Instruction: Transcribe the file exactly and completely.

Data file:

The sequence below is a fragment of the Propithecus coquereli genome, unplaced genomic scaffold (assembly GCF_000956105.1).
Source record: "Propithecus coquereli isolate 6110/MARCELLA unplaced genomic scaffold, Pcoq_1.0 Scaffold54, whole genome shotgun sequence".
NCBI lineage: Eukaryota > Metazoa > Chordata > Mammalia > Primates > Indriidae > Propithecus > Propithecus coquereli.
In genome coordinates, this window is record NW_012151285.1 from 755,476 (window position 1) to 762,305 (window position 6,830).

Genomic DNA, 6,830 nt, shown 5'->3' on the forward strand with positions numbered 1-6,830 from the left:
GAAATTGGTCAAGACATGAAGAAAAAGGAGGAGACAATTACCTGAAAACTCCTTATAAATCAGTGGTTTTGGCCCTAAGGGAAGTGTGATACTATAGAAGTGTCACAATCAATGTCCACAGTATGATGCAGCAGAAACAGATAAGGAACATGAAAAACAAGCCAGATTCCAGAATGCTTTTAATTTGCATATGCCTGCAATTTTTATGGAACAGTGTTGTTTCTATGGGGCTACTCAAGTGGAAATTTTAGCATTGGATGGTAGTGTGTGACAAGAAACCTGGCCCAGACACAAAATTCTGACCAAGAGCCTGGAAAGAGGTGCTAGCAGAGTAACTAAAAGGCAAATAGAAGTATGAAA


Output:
The sequence below is a fragment of the Propithecus coquereli genome, unplaced genomic scaffold (assembly GCF_000956105.1).
Source record: "Propithecus coquereli isolate 6110/MARCELLA unplaced genomic scaffold, Pcoq_1.0 Scaffold54, whole genome shotgun sequence".
NCBI lineage: Eukaryota > Metazoa > Chordata > Mammalia > Primates > Indriidae > Propithecus > Propithecus coquereli.
In genome coordinates, this window is record NW_012151285.1 from 755,476 (window position 1) to 762,305 (window position 6,830).

Genomic DNA, 6,830 nt, shown 5'->3' on the forward strand with positions numbered 1-6,830 from the left:
GAAATTGGTCAAGACATGAAGAAAAAGGAGGAGACAATTACCTGAAAACTCCTTATAAATCAGTGGTTTTGGCCCTAAGGGAAGTGTGATACTATAGAAGTGTCACAATCAATGTCCACAGTATGATGCAGCAGAAACAGATAAGGAACATGAAAAACAAGCCAGATTCCAGAATGCTTTTAATTTGCATATGCCTGCAATTTTTATGGAACAGTGTTGTTTCTATGGGGCTACTCAAGTGGAAATTTTAGCATTGGATGGTAGTGTGTGACAAGAAACCTGGCCCAGACACAAAATTCTGACCAAGAGCCTGGAAAGAGGTGCTAGCAGAGTAACTAAAAGGCAAATAGAAGTATGAAA